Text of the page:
One of the cool things about getting my mood balanced again is that I’m interested in my surroundings. Specifically, my home. I spent Memorial Day weekend working on some cleaning and organizing projects on the first level of my house. In the last year or so the only things I felt about my house were “can I dump it and start over?” It’s too far from the urban core. It’s too much of a family area. The commute is grating.
Gradually, it just started to become an overwhelming place where I noticed all of the chaos and clutter. “Hmm, has that stuff always been there?” or “Hey, maybe it’s kind of weird that there are random receipts and coupons on the floor.” Depressed me sort of blocked it all out. Depressed me cared about the following things: my couch hidey-hole, was the internet working so I could use my Roku, did I have sufficient body covering blankets on the couch, did my bed exist, did my plumbing work, was the refrigerator working? That’s it. Survival and hiding.
Coming out of the blind survival and waking into awareness of my envirmonent was really uncomfortable. I suddenly knew there were things I felt I should be doing, but I didn’t yet have the energy or the desire. I was flooded with anxiety.
Anxiety is sort of this two-headed alien with tentacles that infests your body. It plops its first head inside your brain, squashing the cells that manage rational thoughts. It waggles its butt into a comfortable position, puts on its glasses and then realizes it left something out of arms reach so it has to get back up again. Repeat waggling.
Head two, or what I think of as the “hairy head,” hangs out in the core of your body and entwines it’s lustrous hair around your organs. The hair sort of tangles around your organs while it tries to flow around like a shampoo commercial — only, there’s stuff like your stomach, intestines and bladder in the way.
Tentacles are attached to a stalk that affixes to your spine. The stalk connects the two heads. Tentacles specialize in cheesey pick-up lines and their prime targets are your muscles. They just find the muscles in your neck, shoulders, and back to be so sexy. Only, the muscles are revolted by the advances of the tentacles so they try to get as far away as possible — which isn’t far — so everything is very tense.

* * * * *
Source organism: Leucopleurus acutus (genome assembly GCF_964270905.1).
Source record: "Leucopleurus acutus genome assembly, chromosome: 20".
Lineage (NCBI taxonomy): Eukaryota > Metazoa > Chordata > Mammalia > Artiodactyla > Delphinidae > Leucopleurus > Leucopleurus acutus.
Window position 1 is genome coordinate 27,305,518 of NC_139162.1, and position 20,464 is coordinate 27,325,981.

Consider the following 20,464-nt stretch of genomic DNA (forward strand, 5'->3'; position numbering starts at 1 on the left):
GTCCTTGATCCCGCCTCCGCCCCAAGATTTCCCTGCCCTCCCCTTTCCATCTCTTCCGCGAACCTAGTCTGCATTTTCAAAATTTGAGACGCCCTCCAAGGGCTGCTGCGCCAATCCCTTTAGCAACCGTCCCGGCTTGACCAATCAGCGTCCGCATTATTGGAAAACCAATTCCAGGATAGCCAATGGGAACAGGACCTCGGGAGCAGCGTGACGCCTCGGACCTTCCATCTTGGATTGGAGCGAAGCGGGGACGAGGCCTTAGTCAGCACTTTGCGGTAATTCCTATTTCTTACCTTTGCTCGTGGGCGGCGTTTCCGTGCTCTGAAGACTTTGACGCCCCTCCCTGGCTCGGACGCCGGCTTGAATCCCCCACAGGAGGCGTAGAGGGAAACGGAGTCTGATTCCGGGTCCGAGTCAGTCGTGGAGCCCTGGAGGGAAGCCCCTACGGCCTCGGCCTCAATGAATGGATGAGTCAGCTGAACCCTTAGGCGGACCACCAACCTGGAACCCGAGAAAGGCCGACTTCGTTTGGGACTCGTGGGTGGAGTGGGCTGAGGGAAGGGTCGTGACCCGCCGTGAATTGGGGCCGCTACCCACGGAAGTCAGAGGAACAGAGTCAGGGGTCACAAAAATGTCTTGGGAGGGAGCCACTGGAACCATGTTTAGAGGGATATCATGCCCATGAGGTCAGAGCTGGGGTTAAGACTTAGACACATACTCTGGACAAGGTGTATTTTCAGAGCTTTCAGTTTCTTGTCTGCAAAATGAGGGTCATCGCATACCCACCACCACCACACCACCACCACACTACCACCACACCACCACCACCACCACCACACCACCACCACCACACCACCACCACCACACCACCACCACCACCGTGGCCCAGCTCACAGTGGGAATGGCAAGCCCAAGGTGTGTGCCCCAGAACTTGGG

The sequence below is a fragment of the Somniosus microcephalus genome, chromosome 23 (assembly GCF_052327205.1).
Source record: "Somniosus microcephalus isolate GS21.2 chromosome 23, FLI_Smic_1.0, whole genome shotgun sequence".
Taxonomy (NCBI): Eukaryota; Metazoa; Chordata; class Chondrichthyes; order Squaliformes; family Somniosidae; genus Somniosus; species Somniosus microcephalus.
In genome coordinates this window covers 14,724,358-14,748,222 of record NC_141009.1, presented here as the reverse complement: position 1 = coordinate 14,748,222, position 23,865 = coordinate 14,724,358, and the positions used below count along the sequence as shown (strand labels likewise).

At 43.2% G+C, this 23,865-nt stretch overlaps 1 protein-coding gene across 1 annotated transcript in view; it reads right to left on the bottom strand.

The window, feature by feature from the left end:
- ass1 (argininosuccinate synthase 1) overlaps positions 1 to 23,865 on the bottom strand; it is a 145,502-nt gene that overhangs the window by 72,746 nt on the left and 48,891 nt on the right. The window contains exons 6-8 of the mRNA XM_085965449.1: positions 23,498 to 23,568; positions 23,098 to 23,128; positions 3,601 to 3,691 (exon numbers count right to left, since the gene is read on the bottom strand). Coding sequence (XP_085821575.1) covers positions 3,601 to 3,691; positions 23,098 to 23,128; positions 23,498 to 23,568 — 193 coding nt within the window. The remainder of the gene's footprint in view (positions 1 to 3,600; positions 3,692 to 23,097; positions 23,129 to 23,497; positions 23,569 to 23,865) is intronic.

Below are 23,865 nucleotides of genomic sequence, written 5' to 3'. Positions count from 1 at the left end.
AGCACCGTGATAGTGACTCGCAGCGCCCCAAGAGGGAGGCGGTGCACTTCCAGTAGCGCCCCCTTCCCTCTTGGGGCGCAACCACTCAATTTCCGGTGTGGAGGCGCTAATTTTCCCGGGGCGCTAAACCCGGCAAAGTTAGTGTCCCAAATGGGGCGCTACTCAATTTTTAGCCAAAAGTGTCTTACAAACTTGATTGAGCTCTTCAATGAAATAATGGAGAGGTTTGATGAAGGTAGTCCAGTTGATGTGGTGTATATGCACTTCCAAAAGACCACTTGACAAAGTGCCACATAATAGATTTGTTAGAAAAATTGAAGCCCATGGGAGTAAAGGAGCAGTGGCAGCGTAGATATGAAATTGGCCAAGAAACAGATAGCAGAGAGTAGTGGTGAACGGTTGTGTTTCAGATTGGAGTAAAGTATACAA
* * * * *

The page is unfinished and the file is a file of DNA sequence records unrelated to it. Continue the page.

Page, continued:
The anxiety alien also doesn’t need much sleep. It’s really itching to rave on and orders glow sticks in bulk. Only, the longer it goes without sleep, the more active it can become.
Now that you understand the beast, you can understand why it would be a challenge to give a damn about pieces of paper on the floor when you are playing host to all night alien trance dancing. Taming anxiety and getting it to take an extended nap immensely improves your ablity to rationalize thought and regulate your own rest and recovery.
For me, that manifests as DIY projects and once again thinking about things like painting the trim in my house, painting my kitchen cabinets, putting up a divider curtain between my kitchen and living room, organizing my second bedroom, and well, you get the point. The next part is taking action. I started last weekend. I plan to work on another space this weekend, and research options for painting.
These more frequent periods of peace are refreshing. It’s hard to have energy for anything else when you are constantly cleaning up after a massive alien kegger in your body.